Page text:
With August being Gastroparesis Awareness Month, I decided to conduct some research on the disease to help identify causes, symptoms, and treatments for those interested.
What is gastroparesis? Gastroparesis is a very rare condition that affects the movement of muscles in your stomach. Typically, strong muscles carry food through your digestive tract. But someone with gastroparesis may have difficulty with digestion as their muscles have slow motility, or no motility at all, preventing the stomach from adequately emptying. In addition to difficulty with digestion, gastroparesis may cause nausea and vomiting and cause problems with blood sugar levels and nutrition. More symptoms of gastroparesis include: feeling full after only a few bites, vomiting undigested food eaten a few hours prior, acid reflux, abdominal bloating/pain, lack of appetite, and weight loss.
While the cause of gastroparesis is not clear, it is believed that it may be caused by damage to a nerve that controls the stomach muscles. There are risk factors that may increase one’s risk of gastroparesis, which include: diabetes, abdominal/esophageal surgery, infection (virus), medications (such as narcotic pain medications), scleroderma, nervous system diseases (such as Parkinson’s), and hypothyroidism. Women are also more likely to be affected by the disease than men.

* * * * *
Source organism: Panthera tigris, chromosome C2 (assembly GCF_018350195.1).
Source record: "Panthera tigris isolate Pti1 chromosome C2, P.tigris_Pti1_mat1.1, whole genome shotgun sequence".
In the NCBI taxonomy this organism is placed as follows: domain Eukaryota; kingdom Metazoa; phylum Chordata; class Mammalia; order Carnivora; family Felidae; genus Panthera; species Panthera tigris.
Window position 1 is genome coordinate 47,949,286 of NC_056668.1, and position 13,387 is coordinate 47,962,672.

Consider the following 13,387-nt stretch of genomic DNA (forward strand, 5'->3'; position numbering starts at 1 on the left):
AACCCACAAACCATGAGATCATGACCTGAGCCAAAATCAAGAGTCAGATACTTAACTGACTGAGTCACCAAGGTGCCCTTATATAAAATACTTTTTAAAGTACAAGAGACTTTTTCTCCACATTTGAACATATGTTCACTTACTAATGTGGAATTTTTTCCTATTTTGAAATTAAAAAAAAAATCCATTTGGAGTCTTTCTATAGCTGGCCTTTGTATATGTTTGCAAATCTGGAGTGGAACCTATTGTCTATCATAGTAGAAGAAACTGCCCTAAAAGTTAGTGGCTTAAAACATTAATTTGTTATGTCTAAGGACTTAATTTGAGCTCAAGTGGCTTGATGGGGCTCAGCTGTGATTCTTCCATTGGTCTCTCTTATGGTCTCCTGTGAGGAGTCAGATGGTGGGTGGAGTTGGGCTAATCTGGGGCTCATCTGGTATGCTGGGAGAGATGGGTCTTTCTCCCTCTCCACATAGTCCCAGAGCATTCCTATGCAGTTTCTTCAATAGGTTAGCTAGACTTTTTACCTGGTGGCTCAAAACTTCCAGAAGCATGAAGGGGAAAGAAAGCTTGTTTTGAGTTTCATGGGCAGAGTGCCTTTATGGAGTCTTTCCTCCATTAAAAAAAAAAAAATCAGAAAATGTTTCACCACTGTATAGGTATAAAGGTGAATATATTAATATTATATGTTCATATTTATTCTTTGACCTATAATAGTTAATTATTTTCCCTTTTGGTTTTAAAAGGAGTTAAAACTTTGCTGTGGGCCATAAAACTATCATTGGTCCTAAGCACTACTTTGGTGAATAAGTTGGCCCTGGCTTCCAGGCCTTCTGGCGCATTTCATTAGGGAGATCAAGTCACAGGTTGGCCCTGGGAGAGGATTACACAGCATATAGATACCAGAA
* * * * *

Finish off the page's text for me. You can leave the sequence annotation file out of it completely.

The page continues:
Individuals with gastroparesis can have many other complications as well. Severe dehydration comes with ongoing vomiting, which is a symptom of this disease. Malnutrition is another obvious complication as some may have difficulty digesting and retaining foods properly. Blood sugar drops and spikes are other serious complications involved with the illness.
There are medications that help stimulate the stomach muscles, which would aid digestion. These medications include metoclopramide (Reglan) and erythromycin. Additionally, drugs that control nausea and vomiting may help alleviate these symptoms of the disease as well. Changes in diet may also help with symptoms of gastroparesis.
If you suspect that you may have gastroparesis, or if you experience the symptoms stated above, don’t hesitate to talk with your doctor. Though there is no cure, there are options to help treat the symptoms of the illness.
About the Author
Chelsea Woods has a Master’s degree in special education and is an Educational Diagnostician. Her passion is children, particularly children with special needs. Chelsea has been married to her husband Dylan for 6 years, and they have two girls, Kamdyn, five, and Emersyn, one. She enjoys time with her church family, working in their garden, and taking vacations and making memories as a family.